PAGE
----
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After careful review of the COVID-19 environment, the law firm of Chayet & Danzo, LLC, will be conducting in-person appointments in our offices on a limited basis and with strict social distancing protocols.

During this time, our team will continue to diligently work remotely on all client matters and will maintain communication through email, telephone, and video conferencing. Our main office number, (303) 355-8500 will continue to be answered during our normal business hours of 8:00 a.m. to 5 p.m. Monday – Thursday and 8:00 a.m. to 4:00 p.m. on Fridays.

This decision to have limited appointments in-office while following strict social distancing protocols is in the best interest and health of our team, clients and community.

We will continue accepting new clients during this period as well as fully servicing our existing clients.

We wish you and your family continued health during these unique and challenging times.

Compassion, talent and dedication:
guiding colorado families and Their Trusted Advisors During Times of Need

Technology can help people with autism understand emotions

| Aug 8, 2019 | Guardianships & Conservatorships |

Readers may remember Google Glass, the wearable technology product that uses an eyeglasses model to display information before the wearer’s eyes and that operates using voice commands. While Google stopped selling the product because of privacy concerns involving the device’s camera, it is still the focus of research into adaptations that could benefit people with autism and other disabilities, according to a recent San Francisco Chronicle article.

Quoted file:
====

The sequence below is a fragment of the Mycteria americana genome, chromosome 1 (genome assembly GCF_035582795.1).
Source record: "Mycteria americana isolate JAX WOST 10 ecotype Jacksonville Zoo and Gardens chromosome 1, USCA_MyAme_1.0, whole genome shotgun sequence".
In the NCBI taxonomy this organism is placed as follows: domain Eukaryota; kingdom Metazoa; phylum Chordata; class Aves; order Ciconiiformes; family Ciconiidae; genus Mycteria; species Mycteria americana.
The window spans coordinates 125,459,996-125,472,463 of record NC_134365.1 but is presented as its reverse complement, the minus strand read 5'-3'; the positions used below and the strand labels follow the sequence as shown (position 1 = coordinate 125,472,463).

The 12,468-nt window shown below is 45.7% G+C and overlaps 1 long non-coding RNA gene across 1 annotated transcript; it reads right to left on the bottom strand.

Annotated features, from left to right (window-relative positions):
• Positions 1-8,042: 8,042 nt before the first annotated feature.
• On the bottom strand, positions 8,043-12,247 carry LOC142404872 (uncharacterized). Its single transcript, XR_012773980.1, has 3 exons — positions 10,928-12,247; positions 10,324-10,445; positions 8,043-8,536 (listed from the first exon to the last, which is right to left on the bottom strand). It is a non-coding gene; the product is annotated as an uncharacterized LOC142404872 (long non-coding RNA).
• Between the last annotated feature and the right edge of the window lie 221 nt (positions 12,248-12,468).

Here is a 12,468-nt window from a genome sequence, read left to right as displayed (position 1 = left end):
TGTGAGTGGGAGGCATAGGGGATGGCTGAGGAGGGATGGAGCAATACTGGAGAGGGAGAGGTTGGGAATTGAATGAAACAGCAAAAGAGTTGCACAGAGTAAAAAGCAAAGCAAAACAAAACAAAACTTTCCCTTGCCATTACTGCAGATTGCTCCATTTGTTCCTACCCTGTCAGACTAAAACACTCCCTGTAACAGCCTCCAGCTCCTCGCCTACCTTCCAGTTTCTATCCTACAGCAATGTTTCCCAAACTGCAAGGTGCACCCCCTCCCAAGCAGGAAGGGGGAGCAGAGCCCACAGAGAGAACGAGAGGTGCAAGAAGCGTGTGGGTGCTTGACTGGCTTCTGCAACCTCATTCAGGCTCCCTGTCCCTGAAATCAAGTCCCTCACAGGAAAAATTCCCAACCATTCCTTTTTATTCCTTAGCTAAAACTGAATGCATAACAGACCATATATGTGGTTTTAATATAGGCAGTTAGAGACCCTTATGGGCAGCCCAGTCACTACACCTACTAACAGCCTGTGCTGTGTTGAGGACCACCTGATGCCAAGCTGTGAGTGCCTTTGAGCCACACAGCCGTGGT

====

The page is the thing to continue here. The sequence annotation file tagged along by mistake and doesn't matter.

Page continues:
Stanford University medical researchers ran a promising clinical trial in the San Francisco area that tested an adaptation to Google Glass to help people with autism recognize which emotions are associated with various facial expressions, to increase comfort with making eye contact and to measure behavioral changes.


Specifically, the wearer identifies the emotion connected with a facial expression and inside the glasses, an icon signals whether the answer is correct. To promote eye contact, the person wearing the glasses gets credit for an answer only when they look directly at the face in question before answering.

The two-year Stanford trial involved more than 70 children with different forms and levels of autism. Significantly, the Chronicle cites one of the adapted software developers as explaining that those “who used the software in their homes showed a significant gain on the Vineland Adaptive Behavior Scales, a standard tool for tracking the behavior of those on the autism spectrum …”

The Chronicle says that other technological ideas such as robots and talking assistants (like Alexa) may also eventually assist people with disabilities.

Historically, adaptive technology (especially that used for communication) has been expensive and families have struggled to find funding sources. An attorney could help explore whether a public benefit program or insurance policy might help cover these costs or whether a special-needs trust or ABLE account might be an appropriate source of funds.



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